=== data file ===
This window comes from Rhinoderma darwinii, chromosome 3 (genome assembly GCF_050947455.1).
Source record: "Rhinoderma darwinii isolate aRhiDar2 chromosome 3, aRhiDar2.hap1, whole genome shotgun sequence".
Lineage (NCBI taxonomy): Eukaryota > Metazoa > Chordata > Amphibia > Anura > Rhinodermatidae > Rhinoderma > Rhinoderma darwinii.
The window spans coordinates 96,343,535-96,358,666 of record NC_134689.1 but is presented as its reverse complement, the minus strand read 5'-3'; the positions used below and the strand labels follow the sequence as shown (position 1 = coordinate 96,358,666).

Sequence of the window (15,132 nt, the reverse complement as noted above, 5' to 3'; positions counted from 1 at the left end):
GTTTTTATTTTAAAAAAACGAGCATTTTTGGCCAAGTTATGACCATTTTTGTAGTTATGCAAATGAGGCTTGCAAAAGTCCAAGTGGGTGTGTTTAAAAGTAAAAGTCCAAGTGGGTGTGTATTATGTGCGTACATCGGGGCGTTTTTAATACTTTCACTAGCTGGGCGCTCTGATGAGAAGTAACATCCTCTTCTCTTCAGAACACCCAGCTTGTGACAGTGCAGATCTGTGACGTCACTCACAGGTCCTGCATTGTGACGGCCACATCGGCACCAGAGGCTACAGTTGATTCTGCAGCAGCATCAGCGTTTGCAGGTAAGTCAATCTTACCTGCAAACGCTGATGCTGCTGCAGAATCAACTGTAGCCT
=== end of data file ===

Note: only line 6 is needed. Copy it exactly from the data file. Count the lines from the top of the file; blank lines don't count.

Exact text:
GTTTTTATTTTAAAAAAACGAGCATTTTTGGCCAAGTTATGACCATTTTTGTAGTTATGCAAATGAGGCTTGCAAAAGTCCAAGTGGGTGTGTTTAAAAGTAAAAGTCCAAGTGGGTGTGTATTATGTGCGTACATCGGGGCGTTTTTAATACTTTCACTAGCTGGGCGCTCTGATGAGAAGTAACATCCTCTTCTCTTCAGAACACCCAGCTTGTGACAGTGCAGATCTGTGACGTCACTCACAGGTCCTGCATTGTGACGGCCACATCGGCACCAGAGGCTACAGTTGATTCTGCAGCAGCATCAGCGTTTGCAGGTAAGTCAATCTTACCTGCAAACGCTGATGCTGCTGCAGAATCAACTGTAGCCT